One of the national tours of Hamilton finally, finally opened in Philadelphia this week, and it was worth the wait. A Philly audience at the venerable Forrest Theatre jumped to its feet to applaud Wednesday’s stellar, Broadway-comparable performance. There’s gorgeous singing, blazing dance, rapid rap, and a story that is literally for the ages.

There were fine individual turns, but the true stars are (1) a marvelously disciplined, hardworking ensemble, singing and dancing out the story (“We’re waiting in the wings for you,” they tell Hamilton), acting as chorus and organic, moving backdrop throughout; and (2) Lin-Manuel Miranda’s verbal flow, enlisting rap, slang, 18th-century formalities (“Mr. Burr, sir”), textbook history, and humor in lightning-paced oral athleticism. It teaches, it delights, it paints pictures and creates character. It enthralls.

It’s a New York-centric show, a paean to “the greatest city in the world,” but as Miranda himself has acknowledged, many of its most important events in the play happened in Philly, just blocks away from the Forrest itself. That includes Hamilton’s brilliant work as the nation’s first Secretary of the Treasury, and his climactic, ruinous 1791-1792 affair with Maria Reynolds, carried on largely at the Hamilton house at 79 S. Third Street. You’d never know that here.

But why complain? For three months Philadelphia has this wondrous show, played by a masterful, young, diverse cast with true passion. Many are the memorable actors. Josh Tower, who grew up in the Philly suburbs, makes Aaron Burr his own, as the ambitious, hapless “damn fool who shot him,” with a burr in his voice that helps us feel his anxiety. Philly’s Leslie Odom Jr., of course, owned the role on Broadway, but Tower is crustier, sweatier. He plays Burr as a loser.

Edred Utomi is good as Hamilton, a stalwart presence and capable dancer and singer. I wanted more electricity between him and other characters. A certain distance suits Hamilton as a man nobody really knows, but here there’s some inertia in the role. Utomi is convincing, however, near the end, as the older, chastened Hamilton. Bryson Bruce as both Lafayette and Jefferson is a physical dynamo. Daveed Diggs killed in this role on Broadway, but Bruce reached out and grabbed the audience with terrific dance moves, stunning, machine-gun delivery, and absolutely Satanic glee when Hamilton’s star begins to fall. His entry during “What’d I Miss?” was hilarious.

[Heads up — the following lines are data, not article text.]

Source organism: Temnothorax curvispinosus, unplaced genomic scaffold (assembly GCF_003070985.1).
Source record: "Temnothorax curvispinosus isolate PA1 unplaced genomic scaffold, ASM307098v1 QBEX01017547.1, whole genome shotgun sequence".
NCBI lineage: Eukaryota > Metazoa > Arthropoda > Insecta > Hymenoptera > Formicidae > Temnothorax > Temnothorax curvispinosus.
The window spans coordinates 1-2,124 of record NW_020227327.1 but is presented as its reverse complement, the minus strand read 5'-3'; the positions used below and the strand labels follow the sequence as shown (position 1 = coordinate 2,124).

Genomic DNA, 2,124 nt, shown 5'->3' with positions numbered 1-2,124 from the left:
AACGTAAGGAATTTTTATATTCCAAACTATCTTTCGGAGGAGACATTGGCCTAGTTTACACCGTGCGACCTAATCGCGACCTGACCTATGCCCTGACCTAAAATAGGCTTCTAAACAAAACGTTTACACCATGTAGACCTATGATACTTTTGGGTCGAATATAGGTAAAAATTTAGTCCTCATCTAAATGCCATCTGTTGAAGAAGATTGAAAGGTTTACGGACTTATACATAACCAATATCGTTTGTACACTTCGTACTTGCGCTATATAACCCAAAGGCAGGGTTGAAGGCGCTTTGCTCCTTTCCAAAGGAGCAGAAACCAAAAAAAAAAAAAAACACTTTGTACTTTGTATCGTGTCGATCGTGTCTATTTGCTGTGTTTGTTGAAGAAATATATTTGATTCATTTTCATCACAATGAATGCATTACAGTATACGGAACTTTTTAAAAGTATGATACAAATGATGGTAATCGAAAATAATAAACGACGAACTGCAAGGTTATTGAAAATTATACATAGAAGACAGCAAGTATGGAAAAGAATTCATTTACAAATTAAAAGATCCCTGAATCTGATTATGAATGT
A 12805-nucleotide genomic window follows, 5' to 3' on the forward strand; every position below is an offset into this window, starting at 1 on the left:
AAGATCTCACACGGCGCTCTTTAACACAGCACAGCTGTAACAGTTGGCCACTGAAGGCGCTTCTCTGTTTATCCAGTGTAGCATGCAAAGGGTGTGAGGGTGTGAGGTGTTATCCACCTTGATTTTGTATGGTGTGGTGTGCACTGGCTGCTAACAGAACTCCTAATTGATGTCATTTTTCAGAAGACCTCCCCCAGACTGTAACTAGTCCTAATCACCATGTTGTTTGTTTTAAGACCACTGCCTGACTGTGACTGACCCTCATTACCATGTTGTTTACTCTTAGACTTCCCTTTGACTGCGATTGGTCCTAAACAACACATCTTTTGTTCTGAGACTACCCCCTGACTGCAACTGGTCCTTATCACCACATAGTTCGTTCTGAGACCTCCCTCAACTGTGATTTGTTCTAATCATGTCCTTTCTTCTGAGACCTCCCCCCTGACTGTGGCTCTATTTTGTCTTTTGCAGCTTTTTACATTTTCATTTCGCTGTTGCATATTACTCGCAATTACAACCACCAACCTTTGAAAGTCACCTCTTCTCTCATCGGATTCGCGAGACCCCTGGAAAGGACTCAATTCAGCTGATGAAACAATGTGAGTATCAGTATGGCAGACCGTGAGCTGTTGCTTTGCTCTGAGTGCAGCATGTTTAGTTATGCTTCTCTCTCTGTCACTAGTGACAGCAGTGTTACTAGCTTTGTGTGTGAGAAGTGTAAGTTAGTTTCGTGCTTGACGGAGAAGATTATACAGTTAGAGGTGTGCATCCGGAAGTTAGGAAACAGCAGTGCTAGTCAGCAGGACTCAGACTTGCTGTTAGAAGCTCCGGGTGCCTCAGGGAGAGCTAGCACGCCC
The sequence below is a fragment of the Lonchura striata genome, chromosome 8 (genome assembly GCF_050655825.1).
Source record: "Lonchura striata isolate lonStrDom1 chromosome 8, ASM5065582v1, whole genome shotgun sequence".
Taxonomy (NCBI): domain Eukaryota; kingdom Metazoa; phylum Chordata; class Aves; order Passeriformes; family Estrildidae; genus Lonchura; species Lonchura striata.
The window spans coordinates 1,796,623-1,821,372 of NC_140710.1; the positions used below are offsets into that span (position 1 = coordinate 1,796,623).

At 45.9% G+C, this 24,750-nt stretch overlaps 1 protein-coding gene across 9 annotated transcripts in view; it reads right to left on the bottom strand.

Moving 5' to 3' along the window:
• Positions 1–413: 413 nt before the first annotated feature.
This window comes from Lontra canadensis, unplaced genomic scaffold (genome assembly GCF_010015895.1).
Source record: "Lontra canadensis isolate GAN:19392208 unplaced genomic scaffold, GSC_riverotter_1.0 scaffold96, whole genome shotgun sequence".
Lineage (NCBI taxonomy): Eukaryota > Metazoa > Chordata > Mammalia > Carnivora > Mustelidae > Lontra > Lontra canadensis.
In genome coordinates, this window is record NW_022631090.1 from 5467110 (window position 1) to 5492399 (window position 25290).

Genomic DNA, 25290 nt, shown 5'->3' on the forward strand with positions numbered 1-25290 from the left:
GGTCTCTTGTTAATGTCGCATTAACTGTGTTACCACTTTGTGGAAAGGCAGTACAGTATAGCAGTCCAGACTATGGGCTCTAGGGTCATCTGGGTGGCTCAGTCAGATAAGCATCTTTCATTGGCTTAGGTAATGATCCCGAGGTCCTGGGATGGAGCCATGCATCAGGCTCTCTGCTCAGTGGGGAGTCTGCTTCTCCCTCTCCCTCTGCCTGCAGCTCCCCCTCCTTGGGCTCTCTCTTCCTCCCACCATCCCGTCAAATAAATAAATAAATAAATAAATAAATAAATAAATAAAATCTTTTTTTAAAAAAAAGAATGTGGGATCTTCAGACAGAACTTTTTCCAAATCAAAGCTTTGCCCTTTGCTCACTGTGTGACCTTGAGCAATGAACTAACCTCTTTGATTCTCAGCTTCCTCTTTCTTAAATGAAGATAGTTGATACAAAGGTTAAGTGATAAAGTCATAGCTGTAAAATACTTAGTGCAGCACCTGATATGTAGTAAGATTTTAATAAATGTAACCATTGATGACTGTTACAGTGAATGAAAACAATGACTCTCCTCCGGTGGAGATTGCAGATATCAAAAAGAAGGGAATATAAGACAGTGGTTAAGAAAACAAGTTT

Elizabeth Schuyler, who becomes Hamilton’s wife, is sung in a pretty, flexible soprano by Hannah Cruz (through Sept. 15; on Sept. 17, Zoe Jensen takes over the role), evincing hope, kindness, and vulnerability, particularly in one of the show’s peaks, “Burn.” But the vocal standout is Stephanie Umoh as Eliza’s sister Angelica. In the Hamilton tradition, she has the more deep-bodied voice, as the person who comes closest to understanding Hamilton, whom she loves but can never have. Umoh is simply fantastic in this role, at once strong and sacrificial.

Peter Matthew Smith is a gut-busting King George, singing his retro pop tunes with a growl, teeth bared, scepter swinging. Paul Oakley Stovall is a George Washington with attitude. He worries about Hamilton even as he admits that “I need my right-hand man back.” “I trusted him,” he sings in “Alexander Hamilton,” and his through line traces the history of that trust. And his farewell in “One Last Time” brought one of the night’s biggest rounds of applause.

But maybe my favorite single turn is that of Jon Viktor Corpuz as Hamilton’s friend John Reynolds and later Hamilton’s son Philip. Corpuz plays Lawrence as a man of bright belief in the cause of Revolution. As Philip, he is the son ready to die to make his father proud. Corpuz brings a very touching gender indeterminacy to both roles, showing us the gentleness in the soldier, the tragic, lovable impetuousness of the son.

The Forrest is a space well suited to this onrushing show, easily embracing the tsunami of sound. The celebrated stage design by David Korins is lovingly reproduced, with folding stairways, ropes, pulleys, a double turntable, and second-level catwalk that vividly represent so many times and places. Howell Binkley’s lighting design struck me, especially at the moment King George sings, “I’m so blue,” stamps the floor, and a blue spot hits him.

But back to the two real stars: the ensemble and the language. The person next to me, a Hamilton newbie, called the show “dense,” in the sheer amount of stuff coming at you at once. He also marveled at the uncanny pacing and dynamics of this show, modulating the tempo so it’s never too much. The ensemble, ever in motion, helps Hamilton and Burr and the sister tell their stories. When Angelica arrives from England to help Eliza, the ensemble cries as one, “Angelica all the way from London! Damn!” And as Hamilton begins to give in to Reynolds, the ensemble cries, “No! No! Say no to this!” They stand for our emotions; they say what the characters know but can’t say, driving home the ironies. For me the Battle of Yorktown is the utter highlight, danced breakdance-style, as the ensemble sings, “Yorktown (The World Turned Upside Down).” Seldom has there been a more definitive turning point, in war or theater.

As for the language, it’s so well-known now, sung in schoolyards throughout the land, that I’ll just say: Go see Hamilton.



Through Nov. 17 at the Forrest Theatre, 1114 Walnut St.

Tickets: $127-$197, with a select number of $497 premium seats. Forty tickets will be sold for each performance, on a rolling basis, for $10 each through a digital lottery system.

Information:, 800-447-7400.